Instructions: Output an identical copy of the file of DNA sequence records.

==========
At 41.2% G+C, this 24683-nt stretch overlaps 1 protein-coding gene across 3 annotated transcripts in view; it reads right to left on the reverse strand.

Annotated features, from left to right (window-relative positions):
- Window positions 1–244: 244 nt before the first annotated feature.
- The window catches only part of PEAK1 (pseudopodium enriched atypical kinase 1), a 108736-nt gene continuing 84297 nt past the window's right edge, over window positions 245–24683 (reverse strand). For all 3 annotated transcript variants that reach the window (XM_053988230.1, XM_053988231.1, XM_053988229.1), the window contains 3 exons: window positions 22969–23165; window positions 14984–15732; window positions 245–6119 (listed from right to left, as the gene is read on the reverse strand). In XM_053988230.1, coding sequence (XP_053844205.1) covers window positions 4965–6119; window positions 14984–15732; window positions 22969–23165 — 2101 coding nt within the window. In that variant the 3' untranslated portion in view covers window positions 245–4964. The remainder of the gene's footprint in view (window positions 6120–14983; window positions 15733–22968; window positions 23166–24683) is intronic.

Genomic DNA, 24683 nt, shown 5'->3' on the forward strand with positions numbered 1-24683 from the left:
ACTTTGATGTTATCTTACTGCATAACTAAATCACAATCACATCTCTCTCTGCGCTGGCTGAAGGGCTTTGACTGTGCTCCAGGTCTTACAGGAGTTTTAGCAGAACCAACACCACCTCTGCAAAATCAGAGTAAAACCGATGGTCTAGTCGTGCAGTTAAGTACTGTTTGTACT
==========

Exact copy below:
At 41.2% G+C, this 24683-nt stretch overlaps 1 protein-coding gene across 3 annotated transcripts in view; it reads right to left on the reverse strand.

Annotated features, from left to right (window-relative positions):
- Window positions 1–244: 244 nt before the first annotated feature.
- The window catches only part of PEAK1 (pseudopodium enriched atypical kinase 1), a 108736-nt gene continuing 84297 nt past the window's right edge, over window positions 245–24683 (reverse strand). For all 3 annotated transcript variants that reach the window (XM_053988230.1, XM_053988231.1, XM_053988229.1), the window contains 3 exons: window positions 22969–23165; window positions 14984–15732; window positions 245–6119 (listed from right to left, as the gene is read on the reverse strand). In XM_053988230.1, coding sequence (XP_053844205.1) covers window positions 4965–6119; window positions 14984–15732; window positions 22969–23165 — 2101 coding nt within the window. In that variant the 3' untranslated portion in view covers window positions 245–4964. The remainder of the gene's footprint in view (window positions 6120–14983; window positions 15733–22968; window positions 23166–24683) is intronic.

Genomic DNA, 24683 nt, shown 5'->3' on the forward strand with positions numbered 1-24683 from the left:
ACTTTGATGTTATCTTACTGCATAACTAAATCACAATCACATCTCTCTCTGCGCTGGCTGAAGGGCTTTGACTGTGCTCCAGGTCTTACAGGAGTTTTAGCAGAACCAACACCACCTCTGCAAAATCAGAGTAAAACCGATGGTCTAGTCGTGCAGTTAAGTACTGTTTGTACT